Korean Sage-Math model was developed and relevant experiments were done by BK21 Mathematical Modelling HRD division at Sungkyunkwan University. We have built Korean servers that you can use as you see below. (Instructions will be given in your first class)

http://www.sagenb.org (Sign in)

http://math1.skku.ac.kr (ID: skku, PW: math)

http://math2.skku.ac.kr (Make your own accounts)

http://math3.skku.ac.kr (Mobile Server, No need for login)

Figure 2. Sage-Math Community:

Figure 3. Sage-Math Korean Version:

Use Chrome or Internet Explorer to make a connection to the one of the above servers. Then register your ID and password to start with.

1) Using the Internet to connect to

2) ID: skku, Password: math

3) Click "New Worksheet" button in the upper left corner

4) Change a name of worksheet.

5) It is ready to use.

Figure 4. Sage-Math Worksheet

2) The development of Korean Version of Sage-Math

You now have Quick Reference (simple manual) of Sage-Math in English and Korean. Those Quick References can be downloaded from the Web site address in the below.

1) http://wiki.sagemath.org/quickref

2) http://matrix.skku.ac.kr/2010-Album/Sage-QReference-SKKU.pdf

Sage Quick Reference: Basic Math and Calculus

Peter Jipsen, version 1.1 (Basic Math) Latest Version at http://wiki.sagemath.org/quickref

William Stein (Calculus) Sage Version 3.4 http://wiki.sagemath.org/quickref

GNU Free Document License, extend for your own use.

Translated to Korean language by Sang-Gu Lee and Jae Hwa Lee (Sungkyunkwan University).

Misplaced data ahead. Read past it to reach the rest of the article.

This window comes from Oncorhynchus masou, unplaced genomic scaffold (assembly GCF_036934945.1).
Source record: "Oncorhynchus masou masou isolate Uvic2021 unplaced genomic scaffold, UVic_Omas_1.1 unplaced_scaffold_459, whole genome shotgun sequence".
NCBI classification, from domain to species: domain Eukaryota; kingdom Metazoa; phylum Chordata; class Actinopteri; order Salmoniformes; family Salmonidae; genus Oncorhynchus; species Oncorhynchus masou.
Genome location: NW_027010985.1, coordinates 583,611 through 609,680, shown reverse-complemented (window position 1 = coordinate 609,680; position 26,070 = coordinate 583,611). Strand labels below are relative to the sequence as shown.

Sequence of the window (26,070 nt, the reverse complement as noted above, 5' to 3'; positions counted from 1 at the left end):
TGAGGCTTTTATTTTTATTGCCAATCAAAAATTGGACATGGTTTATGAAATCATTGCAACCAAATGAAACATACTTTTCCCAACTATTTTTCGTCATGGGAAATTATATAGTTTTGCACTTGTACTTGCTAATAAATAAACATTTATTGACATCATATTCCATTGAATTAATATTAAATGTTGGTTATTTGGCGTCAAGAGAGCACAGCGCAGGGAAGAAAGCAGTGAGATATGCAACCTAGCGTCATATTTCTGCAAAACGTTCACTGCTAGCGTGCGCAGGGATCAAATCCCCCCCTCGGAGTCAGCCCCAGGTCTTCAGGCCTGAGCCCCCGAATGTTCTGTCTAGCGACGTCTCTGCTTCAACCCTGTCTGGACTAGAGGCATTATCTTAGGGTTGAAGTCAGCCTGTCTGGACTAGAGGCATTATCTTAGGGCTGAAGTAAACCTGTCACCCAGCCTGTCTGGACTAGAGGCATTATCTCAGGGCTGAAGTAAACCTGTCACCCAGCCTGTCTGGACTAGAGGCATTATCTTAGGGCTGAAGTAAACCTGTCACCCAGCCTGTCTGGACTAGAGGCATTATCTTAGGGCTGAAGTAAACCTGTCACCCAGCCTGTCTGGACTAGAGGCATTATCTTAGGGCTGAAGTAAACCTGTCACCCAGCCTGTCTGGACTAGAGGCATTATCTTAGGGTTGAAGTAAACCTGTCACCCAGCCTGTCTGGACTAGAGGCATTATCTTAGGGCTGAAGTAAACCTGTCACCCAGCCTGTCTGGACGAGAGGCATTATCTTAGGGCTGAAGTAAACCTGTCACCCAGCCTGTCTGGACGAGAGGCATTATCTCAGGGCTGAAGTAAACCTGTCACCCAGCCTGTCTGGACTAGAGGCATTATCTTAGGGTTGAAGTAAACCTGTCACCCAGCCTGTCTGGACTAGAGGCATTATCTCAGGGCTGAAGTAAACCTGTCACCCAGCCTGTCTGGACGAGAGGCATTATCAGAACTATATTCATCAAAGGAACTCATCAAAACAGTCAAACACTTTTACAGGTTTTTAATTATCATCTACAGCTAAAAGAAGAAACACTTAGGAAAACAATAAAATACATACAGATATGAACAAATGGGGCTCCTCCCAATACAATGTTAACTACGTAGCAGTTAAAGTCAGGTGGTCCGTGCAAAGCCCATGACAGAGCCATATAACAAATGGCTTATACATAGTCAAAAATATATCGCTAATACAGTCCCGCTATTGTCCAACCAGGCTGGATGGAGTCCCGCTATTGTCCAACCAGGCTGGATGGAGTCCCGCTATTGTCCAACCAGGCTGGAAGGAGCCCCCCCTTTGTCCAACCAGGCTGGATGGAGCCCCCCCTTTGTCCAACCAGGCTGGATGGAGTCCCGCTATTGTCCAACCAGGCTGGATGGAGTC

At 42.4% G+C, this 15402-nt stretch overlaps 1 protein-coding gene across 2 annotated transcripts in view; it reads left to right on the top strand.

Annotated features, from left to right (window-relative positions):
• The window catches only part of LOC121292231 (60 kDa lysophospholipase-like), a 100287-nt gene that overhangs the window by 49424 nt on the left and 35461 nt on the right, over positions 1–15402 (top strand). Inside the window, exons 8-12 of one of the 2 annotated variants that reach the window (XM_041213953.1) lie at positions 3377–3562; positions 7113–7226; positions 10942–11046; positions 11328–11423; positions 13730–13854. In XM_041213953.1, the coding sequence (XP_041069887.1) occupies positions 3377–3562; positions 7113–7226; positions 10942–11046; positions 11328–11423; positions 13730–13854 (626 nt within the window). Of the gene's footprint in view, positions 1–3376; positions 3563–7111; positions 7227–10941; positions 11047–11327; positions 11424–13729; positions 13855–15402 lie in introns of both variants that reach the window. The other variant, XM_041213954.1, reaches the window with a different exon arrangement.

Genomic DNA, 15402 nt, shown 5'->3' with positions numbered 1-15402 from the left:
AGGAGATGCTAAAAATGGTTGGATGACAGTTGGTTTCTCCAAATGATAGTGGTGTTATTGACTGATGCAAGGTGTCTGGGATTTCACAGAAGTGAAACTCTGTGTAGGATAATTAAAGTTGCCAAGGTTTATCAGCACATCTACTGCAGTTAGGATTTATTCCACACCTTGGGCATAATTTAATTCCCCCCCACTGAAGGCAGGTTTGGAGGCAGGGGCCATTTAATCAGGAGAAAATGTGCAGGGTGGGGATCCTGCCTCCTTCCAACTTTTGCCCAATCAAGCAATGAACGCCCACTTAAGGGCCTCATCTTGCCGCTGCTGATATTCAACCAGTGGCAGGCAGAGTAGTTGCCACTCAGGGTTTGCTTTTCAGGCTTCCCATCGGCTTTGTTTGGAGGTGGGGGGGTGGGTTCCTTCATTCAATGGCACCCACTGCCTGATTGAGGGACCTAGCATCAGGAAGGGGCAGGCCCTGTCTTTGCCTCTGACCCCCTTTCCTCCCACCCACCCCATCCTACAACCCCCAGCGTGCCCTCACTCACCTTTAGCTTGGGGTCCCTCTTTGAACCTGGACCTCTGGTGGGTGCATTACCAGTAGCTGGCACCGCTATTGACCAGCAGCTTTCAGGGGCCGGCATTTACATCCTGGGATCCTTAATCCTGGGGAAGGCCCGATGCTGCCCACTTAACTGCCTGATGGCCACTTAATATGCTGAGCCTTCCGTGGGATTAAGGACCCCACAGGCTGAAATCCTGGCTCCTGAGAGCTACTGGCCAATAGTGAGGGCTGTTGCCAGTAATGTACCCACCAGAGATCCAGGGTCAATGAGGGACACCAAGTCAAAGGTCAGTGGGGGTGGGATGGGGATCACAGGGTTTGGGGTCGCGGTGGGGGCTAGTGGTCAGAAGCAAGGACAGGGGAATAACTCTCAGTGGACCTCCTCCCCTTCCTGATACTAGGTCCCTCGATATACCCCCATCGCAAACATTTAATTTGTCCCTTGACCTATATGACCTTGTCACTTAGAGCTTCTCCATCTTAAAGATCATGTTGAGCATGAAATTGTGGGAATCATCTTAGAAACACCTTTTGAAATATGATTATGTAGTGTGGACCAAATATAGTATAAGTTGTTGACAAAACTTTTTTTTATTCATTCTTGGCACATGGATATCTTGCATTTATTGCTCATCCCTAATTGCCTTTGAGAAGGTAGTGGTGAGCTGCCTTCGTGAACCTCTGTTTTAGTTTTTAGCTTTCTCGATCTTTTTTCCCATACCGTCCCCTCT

Korean Version at http://matrix.skku.ac.kr/2010-Album/Sage-QReference-SKKU.pdf

Notebook (and Command line)

- evaluate cell: <shift-enter>

- com <tab> tries to complete command

- command?<tab> shows documentation

- command??<tab> shows source

- a.<tab>i shows all methods for object a (more: dir(a))

- search_doc('string or regexp') shows links to docs

- search_src('string or regexp') shows links to source

- lprint() toggle LaTeX output mode

- version() print version of Sage

- insert cell: click on blue line between cells

- delete cell: delete content then backspace

Numerical types

- Integers: ℤ=ZZ

e.g. -2 -1 0 1 10^100

- Rationals: ℚ=QQ

e.g. 1/2 1/1000 314/100 -42

- Decimals: ℝRR

e.g. .5 0.001 3.14 -42.

- Complex: ℂCC

e.g. 1+i 2.5-3*i

Builtin constants and functions

- Constants: =pi =e =I=I =oo=infinity NaN=NaN log(2)=log2 =golden_ratio =euler_gamma

- Builtin functions: sin cos tan sec csc cot sinh cosh tanh sech csch coth log ln exp

- =a*b =a/b =a^b =sqrt(x) =x^(1/n) =abs(x) =log(x,b)

- Symbolic variables: t, u, v, y, z = var('t u v y z')

- Define functions():

f(x)=x^2 or f=lambda x: x^2

def f(x): return x^2

Operations and equations

- Relations: : f == g, : f != g, : f <= g, : f >= g, : f < g, : f > g

- Solve : solve(f(x)==g(x),x)

- Solve : solve([f(x,y)==0, g(x,y)==0], x,y)

- Exact roots: (x^3+2*x+1).roots(x)

- Real roots: (x^3+2*x+1).roots(x, ring=RR)

- Complex roots: (x^3+2*x+1).roots(x, ring=CC)

- : sum([f(i) for i in [k..n]])

- : prod([f(i) for i in [k..n]])

Defining symbolic expressions

- Create symbolic variables: var("t u theta") or var("t, u, theta")

Symbolic functions

- Symbolic function (can integrate, dierentiate, etc.): f(a, b, theta) = a + b*theta^2

- Also, a "formal" function of theta: f = function('f', theta)

- Piecewise symbolic functions: Piecewise([[(0, pi/2), sin(1/x)], [(pi/2, pi), x^2+1]])

Python functions

- Defining:

def f(a, b, theta=1):

c = a + b*theta^2

return c

- Inline functions:

f = lambda a, b, theta = 1: a + b*theta^2

Factorization

- Factored form: (x^3-y^3).factor()

- List of (factor, exponent) pairs: (x^3-y^3).factor_list()

Limits

- : limit(f(x), x=a)

Derivatives

- : diff(f(x),x) or f.diff(x)

- : diff(f(x,y),x)

e.g. diff(x*y + sin(x^2) + e^(-x), x)

Integrals

- : integral(f(x),x) and f.integrate(x)

e.g. integral(x*cos(x^2), x)

- : integral(f(x),x,a,b)

e.g. integral(x*cos(x^2), x, 0, sqrt(pi))

- numerical_integral(f(x),a,b)[0]

e.g. numerical_integral(x*cos(x^2),0,1)[0]

- assume(...): use if integration asks a question